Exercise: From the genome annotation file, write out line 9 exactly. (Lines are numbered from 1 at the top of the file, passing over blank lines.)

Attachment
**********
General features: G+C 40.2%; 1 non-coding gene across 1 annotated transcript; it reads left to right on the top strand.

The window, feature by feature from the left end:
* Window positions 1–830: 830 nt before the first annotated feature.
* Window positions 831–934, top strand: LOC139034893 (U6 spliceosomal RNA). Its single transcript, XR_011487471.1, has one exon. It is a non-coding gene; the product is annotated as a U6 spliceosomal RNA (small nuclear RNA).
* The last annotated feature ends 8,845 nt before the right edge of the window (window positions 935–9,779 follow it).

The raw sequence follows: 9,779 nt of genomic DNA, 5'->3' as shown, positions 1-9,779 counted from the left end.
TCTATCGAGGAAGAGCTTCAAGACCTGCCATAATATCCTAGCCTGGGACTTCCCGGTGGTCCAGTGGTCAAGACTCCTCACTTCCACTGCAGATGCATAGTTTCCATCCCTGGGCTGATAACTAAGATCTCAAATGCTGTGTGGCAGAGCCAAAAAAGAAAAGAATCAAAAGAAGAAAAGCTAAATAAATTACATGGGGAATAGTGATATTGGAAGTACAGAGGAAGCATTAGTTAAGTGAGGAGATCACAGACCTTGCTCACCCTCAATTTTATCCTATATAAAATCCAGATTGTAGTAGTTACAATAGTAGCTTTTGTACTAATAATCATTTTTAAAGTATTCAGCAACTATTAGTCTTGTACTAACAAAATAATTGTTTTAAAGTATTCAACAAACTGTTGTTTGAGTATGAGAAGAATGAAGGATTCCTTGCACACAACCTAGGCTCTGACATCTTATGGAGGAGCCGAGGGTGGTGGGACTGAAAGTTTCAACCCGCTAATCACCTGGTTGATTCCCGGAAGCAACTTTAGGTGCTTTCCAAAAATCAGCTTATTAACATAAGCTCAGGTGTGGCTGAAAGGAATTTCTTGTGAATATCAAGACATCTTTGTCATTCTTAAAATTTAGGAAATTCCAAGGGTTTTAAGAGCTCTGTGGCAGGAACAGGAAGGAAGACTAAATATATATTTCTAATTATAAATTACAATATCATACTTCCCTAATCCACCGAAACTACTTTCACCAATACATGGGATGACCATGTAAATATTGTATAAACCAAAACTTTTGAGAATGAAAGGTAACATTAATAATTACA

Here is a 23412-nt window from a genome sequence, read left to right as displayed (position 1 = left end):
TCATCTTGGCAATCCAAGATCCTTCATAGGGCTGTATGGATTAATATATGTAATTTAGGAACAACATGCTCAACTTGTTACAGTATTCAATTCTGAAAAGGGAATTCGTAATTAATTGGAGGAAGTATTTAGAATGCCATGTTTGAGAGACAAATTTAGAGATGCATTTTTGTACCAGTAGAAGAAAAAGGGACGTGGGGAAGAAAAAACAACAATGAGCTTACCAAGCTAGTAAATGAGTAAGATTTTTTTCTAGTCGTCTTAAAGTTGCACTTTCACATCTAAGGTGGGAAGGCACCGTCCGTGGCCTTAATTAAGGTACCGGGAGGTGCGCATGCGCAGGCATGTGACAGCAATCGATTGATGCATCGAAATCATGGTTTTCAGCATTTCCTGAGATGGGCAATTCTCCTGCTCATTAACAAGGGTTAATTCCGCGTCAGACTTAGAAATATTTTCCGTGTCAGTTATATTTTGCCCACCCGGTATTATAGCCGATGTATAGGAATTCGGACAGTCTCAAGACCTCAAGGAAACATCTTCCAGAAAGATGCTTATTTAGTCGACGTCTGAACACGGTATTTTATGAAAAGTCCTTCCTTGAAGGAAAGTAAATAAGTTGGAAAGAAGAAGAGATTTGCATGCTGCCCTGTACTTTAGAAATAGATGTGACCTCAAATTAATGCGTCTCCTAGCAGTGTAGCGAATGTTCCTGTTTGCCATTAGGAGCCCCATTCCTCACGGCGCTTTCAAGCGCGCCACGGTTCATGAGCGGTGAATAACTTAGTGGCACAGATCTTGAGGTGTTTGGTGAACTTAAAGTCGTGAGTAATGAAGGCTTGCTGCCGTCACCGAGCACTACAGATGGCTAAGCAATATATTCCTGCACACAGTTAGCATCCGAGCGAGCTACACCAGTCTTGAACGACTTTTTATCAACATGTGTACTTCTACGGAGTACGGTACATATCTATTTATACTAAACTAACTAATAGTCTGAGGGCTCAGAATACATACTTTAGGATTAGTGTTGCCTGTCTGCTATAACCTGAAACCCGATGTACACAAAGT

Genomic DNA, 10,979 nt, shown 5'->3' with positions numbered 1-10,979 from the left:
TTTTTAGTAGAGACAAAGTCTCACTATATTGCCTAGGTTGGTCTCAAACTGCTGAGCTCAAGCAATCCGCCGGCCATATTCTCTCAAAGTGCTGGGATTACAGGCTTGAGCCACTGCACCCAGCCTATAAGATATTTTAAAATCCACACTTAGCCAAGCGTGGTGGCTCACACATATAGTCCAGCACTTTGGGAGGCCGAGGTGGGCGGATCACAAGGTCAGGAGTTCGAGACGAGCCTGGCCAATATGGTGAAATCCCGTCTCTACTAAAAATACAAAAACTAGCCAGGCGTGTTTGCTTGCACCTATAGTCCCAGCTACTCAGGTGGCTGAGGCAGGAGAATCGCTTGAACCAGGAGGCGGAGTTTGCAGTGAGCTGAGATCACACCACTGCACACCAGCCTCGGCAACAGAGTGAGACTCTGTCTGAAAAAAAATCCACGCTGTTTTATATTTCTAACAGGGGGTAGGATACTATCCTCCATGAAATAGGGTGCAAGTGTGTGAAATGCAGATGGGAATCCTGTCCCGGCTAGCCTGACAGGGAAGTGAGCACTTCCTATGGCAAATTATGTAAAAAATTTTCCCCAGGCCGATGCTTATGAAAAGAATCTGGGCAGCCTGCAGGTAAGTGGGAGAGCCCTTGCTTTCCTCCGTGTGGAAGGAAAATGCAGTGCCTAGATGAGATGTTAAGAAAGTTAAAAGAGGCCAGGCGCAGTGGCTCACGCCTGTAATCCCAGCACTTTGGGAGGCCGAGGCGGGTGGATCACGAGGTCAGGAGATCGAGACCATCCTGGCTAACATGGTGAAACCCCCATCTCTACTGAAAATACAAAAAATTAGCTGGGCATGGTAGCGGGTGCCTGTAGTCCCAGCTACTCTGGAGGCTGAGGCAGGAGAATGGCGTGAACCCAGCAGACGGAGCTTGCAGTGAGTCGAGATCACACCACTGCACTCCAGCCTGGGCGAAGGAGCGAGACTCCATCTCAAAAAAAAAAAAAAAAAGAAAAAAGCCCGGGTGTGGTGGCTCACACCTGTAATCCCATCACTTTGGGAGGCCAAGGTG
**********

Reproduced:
TCATCTTGGCAATCCAAGATCCTTCATAGGGCTGTATGGATTAATATATGTAATTTAGGAACAACATGCTCAACTTGTTACAGTATTCAATTCTGAAAAGGGAATTCGTAATTAATTGGAGGAAGTATTTAGAATGCCATGTTTGAGAGACAAATTTAGAGATGCATTTTTGTACCAGTAGAAGAAAAAGGGACGTGGGGAAGAAAAAACAACAATGAGCTTACCAAGCTAGTAAATGAGTAAGATTTTTTTCTAGTCGTCTTAAAGTTGCACTTTCACATCTAAGGTGGGAAGGCACCGTCCGTGGCCTTAATTAAGGTACCGGGAGGTGCGCATGCGCAGGCATGTGACAGCAATCGATTGATGCATCGAAATCATGGTTTTCAGCATTTCCTGAGATGGGCAATTCTCCTGCTCATTAACAAGGGTTAATTCCGCGTCAGACTTAGAAATATTTTCCGTGTCAGTTATATTTTGCCCACCCGGTATTATAGCCGATGTATAGGAATTCGGACAGTCTCAAGACCTCAAGGAAACATCTTCCAGAAAGATGCTTATTTAGTCGACGTCTGAACACGGTATTTTATGAAAAGTCCTTCCTTGAAGGAAAGTAAATAAGTTGGAAAGAAGAAGAGATTTGCATGCTGCCCTGTACTTTAGAAATAGATGTGACCTCAAATTAATGCGTCTCCTAGCAGTGTAGCGAATGTTCCTGTTTGCCATTAGGAGCCCCATTCCTCACGGCGCTTTCAAGCGCGCCACGGTTCATGAGCGGTGAATAACTTAGTGGCACAGATCTTGAGGTGTTTGGTGAACTTAAAGTCGTGAGTAATGAAGGCTTGCTGCCGTCACCGAGCACTACAGATGGCTAAGCAATATATTCCTGCACACAGTTAGCATCCGAGCGAGCTACACCAGTCTTGAACGACTTTTTATCAACATGTGTACTTCTACGGAGTACGGTACATATCTATTTATACTAAACTAACTAATAGTCTGAGGGCTCAGAATACATACTTTAGGATTAGTGTTGCCTGTCTGCTATAACCTGAAACCCGATGTACACAAAGT